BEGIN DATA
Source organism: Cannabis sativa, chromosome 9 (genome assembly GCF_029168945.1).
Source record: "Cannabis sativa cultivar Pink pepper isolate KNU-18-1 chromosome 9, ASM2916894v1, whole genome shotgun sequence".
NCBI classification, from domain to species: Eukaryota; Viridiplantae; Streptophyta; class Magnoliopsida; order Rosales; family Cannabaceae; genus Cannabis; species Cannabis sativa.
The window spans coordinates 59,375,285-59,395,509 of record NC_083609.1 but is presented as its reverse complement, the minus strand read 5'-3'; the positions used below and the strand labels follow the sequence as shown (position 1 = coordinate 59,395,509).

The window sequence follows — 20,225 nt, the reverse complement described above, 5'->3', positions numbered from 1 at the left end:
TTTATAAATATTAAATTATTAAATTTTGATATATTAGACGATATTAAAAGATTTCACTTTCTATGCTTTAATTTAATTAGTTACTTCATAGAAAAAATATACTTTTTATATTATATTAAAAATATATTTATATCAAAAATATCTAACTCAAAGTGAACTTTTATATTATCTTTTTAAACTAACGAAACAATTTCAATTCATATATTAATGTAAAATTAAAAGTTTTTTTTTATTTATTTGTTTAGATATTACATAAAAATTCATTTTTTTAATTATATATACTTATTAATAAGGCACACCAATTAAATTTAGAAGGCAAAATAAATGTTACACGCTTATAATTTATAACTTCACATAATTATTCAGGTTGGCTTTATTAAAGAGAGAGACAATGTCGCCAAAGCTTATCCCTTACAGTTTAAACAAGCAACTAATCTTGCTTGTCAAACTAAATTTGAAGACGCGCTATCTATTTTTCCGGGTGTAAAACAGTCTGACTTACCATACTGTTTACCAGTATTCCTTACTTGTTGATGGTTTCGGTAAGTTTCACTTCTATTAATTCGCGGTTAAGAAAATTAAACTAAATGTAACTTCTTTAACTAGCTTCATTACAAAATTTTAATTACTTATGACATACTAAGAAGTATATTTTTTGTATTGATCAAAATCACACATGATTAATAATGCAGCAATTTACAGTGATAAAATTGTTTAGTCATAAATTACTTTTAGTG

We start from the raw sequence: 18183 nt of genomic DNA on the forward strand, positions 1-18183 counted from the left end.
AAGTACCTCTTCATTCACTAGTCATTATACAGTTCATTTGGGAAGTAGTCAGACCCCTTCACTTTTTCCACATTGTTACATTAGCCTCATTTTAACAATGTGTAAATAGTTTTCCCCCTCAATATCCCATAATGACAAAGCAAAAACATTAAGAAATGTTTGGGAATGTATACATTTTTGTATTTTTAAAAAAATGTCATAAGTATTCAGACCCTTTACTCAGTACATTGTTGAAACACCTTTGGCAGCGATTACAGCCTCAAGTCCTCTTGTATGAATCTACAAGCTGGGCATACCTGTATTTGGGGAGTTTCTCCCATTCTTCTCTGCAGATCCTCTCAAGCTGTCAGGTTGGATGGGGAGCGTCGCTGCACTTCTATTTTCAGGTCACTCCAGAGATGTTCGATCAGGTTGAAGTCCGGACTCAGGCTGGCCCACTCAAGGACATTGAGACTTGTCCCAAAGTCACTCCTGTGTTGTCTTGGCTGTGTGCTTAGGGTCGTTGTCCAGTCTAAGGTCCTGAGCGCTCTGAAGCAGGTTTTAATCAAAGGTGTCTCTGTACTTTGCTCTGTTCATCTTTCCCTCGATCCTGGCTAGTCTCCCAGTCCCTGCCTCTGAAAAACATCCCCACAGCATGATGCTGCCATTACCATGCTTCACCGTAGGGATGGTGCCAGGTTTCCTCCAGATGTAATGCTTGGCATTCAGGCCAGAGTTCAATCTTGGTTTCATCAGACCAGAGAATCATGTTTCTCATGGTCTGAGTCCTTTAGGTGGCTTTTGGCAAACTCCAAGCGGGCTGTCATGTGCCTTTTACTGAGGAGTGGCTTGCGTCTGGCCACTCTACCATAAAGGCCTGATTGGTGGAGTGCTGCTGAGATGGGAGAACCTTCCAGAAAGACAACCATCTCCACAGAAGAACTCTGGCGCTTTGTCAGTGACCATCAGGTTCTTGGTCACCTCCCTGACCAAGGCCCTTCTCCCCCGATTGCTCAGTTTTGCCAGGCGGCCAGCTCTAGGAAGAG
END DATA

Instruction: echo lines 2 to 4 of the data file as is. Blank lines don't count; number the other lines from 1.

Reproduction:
Source record: "Cannabis sativa cultivar Pink pepper isolate KNU-18-1 chromosome 9, ASM2916894v1, whole genome shotgun sequence".
NCBI classification, from domain to species: Eukaryota; Viridiplantae; Streptophyta; class Magnoliopsida; order Rosales; family Cannabaceae; genus Cannabis; species Cannabis sativa.
The window spans coordinates 59,375,285-59,395,509 of record NC_083609.1 but is presented as its reverse complement, the minus strand read 5'-3'; the positions used below and the strand labels follow the sequence as shown (position 1 = coordinate 59,395,509).